Neiman Marcus filed for Chapter 11 bankruptcy on Thursday, in hopes of charting a new path forward at a time of significant disruption for fashion retail.

The luxury department-store group, which also operates Bergdorf Goodman and the e-commerce platform, has struggled in recent years under more than $5 billion in debt stemming from leveraged buyouts in 2005 and 2013. Despite current temporary store closures and widespread economic uncertainty, the company says it plans to exit bankruptcy in the fall stronger and more financially stable than when it went in. 

The news capped off a week of bankruptcy announcements from major players in fashion retail, with J.Crew Group Inc. and Aldo Group Inc. likewise seeking court protection. Like Neiman, they were already facing financial challenges before Covid-19 hit and the stress became insurmountable.

In order to continue operating throughout the Chapter 11 process, Neiman has secured $675 million in debtor-in-possession financing from its creditors, who will take over majority ownership of the company from private-equity firm Ares Management Corp. and the Canada Pension Plan Investment Board, which bought the company in 2013. The creditors will also provide $750 million in exit financing. 

“If you’re a Neiman Marcus fan, you should feel pretty good about the fact that you have $750 million coming in for this company,” said Jared Ellias, a professor of bankruptcy law at the University of California, Hastings. “That is a very strong vote of confidence that creditors think this company is going to survive and have a great future.”

While “everything must go!” sales at former rival Barneys may be fresh in consumers’ minds, the bankruptcy plan for Neiman Marcus and Bergdorf Goodman doesn’t include inventory liquidation or widespread store closures. The company’s business isn’t included in the bankruptcy and will continue operations.

Neiman Marcus said in March that it would shutter most of its off-price Last Call stores by the first quarter of fiscal 2021 in an effort to focus on full-price selling. For now, it plans to reopen its 43 Neiman Marcus stores and two Bergdorf Goodman stores once it is safe to do so. Already, as some states begin to ease restrictions, 10 of its stores are currently open for curbside pick-up, while two are open to customers by appointment.

The next few months, uncertain as they are, will be crucial for the group. On the one hand, experts say bankruptcy ultimately shields Neiman Marcus from its biggest headwind: debt. Despite turning a profit on more than $4 billion in annual sales, most cash went toward servicing debt rather than investing for the future, and when the coronavirus pandemic hit, these payments became untenable. Even with this obstacle, Neiman managed to shore up its digital capabilities such that online sales accounted for more than 30% of its annual revenue at the time of its filing.

Still, it’s unclear how long store closures will continue, whether luxury shoppers will soon return once they do reopen, and what kind of costs retailers will need to incur to adapt to new health and hygiene concerns.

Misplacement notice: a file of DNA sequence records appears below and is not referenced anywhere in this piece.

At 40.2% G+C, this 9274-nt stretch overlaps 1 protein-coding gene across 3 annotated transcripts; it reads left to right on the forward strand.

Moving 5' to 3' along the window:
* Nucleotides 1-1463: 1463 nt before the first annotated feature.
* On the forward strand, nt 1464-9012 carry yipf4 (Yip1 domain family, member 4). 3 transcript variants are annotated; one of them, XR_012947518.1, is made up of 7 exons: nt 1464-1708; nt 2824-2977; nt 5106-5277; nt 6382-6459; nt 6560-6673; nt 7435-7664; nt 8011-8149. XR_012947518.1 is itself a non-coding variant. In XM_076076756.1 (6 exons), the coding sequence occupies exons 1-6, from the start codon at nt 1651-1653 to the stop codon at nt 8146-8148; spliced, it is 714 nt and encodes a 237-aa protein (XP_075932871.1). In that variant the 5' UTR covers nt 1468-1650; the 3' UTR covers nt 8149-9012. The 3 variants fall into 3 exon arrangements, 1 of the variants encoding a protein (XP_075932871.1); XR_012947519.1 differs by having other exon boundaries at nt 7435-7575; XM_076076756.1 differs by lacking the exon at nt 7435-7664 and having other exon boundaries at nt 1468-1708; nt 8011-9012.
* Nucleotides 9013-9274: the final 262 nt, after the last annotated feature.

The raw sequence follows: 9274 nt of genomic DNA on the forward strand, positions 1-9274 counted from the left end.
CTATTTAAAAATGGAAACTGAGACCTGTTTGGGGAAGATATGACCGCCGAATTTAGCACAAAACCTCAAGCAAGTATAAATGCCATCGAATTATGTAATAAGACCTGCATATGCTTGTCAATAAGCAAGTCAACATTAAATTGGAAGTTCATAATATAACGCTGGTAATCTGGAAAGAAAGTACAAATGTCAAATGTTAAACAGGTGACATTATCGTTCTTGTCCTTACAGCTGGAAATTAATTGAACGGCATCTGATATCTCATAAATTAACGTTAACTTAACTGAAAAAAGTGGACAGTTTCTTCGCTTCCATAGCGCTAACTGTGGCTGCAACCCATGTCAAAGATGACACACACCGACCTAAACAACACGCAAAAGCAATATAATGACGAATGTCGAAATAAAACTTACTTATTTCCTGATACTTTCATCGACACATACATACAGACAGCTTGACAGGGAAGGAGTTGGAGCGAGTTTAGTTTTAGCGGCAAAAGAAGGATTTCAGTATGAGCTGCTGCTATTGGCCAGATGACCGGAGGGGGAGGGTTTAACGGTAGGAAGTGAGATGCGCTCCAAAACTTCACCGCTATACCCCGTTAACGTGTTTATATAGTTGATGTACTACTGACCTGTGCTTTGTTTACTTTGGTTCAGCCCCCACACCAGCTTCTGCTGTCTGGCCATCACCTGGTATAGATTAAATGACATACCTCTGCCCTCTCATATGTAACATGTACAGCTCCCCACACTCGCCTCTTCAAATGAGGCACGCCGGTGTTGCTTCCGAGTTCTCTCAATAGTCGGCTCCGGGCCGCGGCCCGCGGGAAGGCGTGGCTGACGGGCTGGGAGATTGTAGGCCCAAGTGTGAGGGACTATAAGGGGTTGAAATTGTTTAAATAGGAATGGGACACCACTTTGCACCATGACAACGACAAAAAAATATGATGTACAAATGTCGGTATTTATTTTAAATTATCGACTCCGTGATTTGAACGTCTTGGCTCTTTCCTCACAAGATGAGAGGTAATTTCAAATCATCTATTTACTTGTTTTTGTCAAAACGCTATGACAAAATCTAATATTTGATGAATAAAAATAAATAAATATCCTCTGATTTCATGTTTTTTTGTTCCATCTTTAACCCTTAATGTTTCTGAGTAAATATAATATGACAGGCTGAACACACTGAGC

“[Neiman is] going to need a little luck because it’s not really in their control,” said Staci Jennifer Riordan, who leads the fashion practice at the law firm Nixon Peabody LLP. “It seems like they’ve done everything right: They lined up the financing, they have this good plan, they have great lawyers, they’re going to cut off all the underperforming [parts of their business]. But no one knows how long this is going to last and if shopper behavior is going to go back to normal.”

In a statement, Neiman Marcus CEO Geoffroy van Raemdonck acknowledged the “inexorable pressure” the pandemic placed on the business, but said, “Prior to Covid-19, Neiman Marcus Group was making solid progress on our journey to long-term profitable and sustainable growth.”

Even if it manages to get out from under its debt, though, it will have to evolve quickly to survive in today’s fiercely competitive environment.

“In the past, a lot of these heritage luxury department stores catered to a certain consumer, and that worked for them, but that consumer is older now and maybe is not shopping or spending as much as they were,” said Alexis DeSalva, senior research analyst at market research firm Mintel.

While Neiman’s existing customers are loyal — about 35% of the group’s revenues came from Neiman Marcus credit cardholders, according to the filing — it needs to entice new customers in a way that remains true to its brand. Here, social media and seamless online/offline shopping integrations will be crucial, said DeSalva, as they offer both the personal touch that Bergdorf and Neiman are known for as well as the digital experience that shoppers today expect.

“I think that those kinds of evolutions, offering those opportunities to shop when and how you want to, is really valuable,” she said. “And that younger consumer may view that option more valuable than a discount, and then you can kind of improve some of the sales and protect the profit without relying on cheapening the brand.”